TRAFFIC part 13a, reading

Professor John McDermid of York University, England, has written about the results of the survey in the online magazine

Here’s the beginning of his article, but with some words taken out (1-10). Can you choose a suitable word to fill the gaps?

For (6) and (7) you’ll need to choose countries or regions of the world.

Self-driving cars: why we can’t expect them to be ‘moral’

John McDermid, Professor of Software Engineering, University of York

Ever since companies began developing self-driving cars, people have asked how designers will ____(1)____ the moral question of who a self-driving car should kill if a fatal crash is unavoidable. Recent research suggests this question may be even more difficult for car makers to answer than previously thought because the moral preferences people have ____(2)____ so much between countries.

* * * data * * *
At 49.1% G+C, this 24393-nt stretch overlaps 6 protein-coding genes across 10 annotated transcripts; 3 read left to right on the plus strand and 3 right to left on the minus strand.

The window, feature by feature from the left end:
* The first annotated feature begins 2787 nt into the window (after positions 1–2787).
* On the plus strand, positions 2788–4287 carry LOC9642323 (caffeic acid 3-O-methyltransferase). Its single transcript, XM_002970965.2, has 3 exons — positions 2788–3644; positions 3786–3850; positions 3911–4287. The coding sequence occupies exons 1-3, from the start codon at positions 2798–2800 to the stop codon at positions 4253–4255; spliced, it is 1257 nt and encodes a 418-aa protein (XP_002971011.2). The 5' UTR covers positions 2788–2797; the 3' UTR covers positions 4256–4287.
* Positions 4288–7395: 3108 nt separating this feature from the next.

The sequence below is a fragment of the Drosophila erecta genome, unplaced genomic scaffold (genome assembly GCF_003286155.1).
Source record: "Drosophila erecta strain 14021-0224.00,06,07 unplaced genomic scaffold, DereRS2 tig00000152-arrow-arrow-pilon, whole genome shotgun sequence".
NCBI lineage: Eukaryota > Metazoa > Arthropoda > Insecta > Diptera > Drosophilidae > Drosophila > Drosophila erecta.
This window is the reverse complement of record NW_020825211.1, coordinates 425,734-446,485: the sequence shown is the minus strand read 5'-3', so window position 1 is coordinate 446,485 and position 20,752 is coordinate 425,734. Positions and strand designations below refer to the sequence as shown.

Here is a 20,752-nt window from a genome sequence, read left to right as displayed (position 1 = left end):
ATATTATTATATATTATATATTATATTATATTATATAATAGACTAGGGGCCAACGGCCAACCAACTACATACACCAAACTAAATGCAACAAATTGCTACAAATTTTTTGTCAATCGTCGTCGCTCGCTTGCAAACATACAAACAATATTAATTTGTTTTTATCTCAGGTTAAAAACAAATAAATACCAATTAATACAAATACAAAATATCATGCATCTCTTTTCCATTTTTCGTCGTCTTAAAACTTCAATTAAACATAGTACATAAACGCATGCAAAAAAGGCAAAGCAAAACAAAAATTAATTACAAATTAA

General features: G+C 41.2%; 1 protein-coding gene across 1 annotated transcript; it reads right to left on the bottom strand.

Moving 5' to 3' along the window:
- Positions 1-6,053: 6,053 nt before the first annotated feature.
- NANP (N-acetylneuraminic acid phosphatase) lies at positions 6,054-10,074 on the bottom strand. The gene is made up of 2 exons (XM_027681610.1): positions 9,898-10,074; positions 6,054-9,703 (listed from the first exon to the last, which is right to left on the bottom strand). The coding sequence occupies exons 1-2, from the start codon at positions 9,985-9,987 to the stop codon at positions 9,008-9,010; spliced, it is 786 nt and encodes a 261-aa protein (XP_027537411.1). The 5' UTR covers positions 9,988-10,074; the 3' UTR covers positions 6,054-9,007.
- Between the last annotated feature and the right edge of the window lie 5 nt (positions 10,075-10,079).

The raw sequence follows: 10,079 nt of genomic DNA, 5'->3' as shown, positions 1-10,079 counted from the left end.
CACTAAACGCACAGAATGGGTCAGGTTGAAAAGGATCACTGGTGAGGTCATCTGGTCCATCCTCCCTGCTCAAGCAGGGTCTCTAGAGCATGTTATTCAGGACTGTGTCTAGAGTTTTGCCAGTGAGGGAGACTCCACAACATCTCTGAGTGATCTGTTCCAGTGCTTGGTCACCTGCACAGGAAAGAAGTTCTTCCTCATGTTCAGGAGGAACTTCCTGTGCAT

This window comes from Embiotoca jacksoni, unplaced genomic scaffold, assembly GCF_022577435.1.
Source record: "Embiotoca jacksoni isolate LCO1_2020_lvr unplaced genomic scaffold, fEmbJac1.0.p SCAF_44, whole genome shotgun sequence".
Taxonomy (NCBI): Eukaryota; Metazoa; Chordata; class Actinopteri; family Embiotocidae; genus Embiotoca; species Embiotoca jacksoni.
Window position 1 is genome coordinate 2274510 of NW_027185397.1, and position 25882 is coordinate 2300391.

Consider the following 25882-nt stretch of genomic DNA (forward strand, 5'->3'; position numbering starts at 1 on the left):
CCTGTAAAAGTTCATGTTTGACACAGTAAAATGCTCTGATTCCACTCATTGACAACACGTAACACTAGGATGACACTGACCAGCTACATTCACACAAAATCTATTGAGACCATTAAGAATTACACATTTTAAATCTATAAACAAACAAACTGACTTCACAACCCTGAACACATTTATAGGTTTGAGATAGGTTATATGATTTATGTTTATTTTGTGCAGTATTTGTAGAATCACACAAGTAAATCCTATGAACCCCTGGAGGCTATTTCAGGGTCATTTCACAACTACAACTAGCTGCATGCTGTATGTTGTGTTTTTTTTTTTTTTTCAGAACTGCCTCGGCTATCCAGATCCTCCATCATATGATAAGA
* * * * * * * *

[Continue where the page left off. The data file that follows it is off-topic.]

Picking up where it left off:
The researchers, based at Harvard University and MIT, developed an online game simulating ____(3)____ where a fatal car accident was inevitable. They asked around 40m people from over 200 countries to ____(4)____ between various accident outcomes, such as killing pedestrians rather than the car’s passengers.

The results revealed three cultural clusters where there were ____(5)____ differences in what ethical preferences people had. For example, in ____(6) (where?)____, there was a strong preference for sparing women over men. ____(7) (which countries or regions?)____ had a lower preference for sparing younger people over older people.

The researchers concluded by saying that this information should ____(8)____ self-driving car developers. But is that really the case? While this paper ____(9)____ an interesting discovery about global variations in moral preferences, it also highlights a persistent misunderstanding about AI, and what it can actually do. Given the current AI technology used in self-driving cars, the idea that a vehicle could make a moral decision is actually ____(10)____.

(Taken from the full article at The Conversation

This extract of an article is republished from The Conversation under a Creative Commons license.

Click here for answers and for the next part of the lesson.

(This is part of a lesson on my main site – here’s the link).

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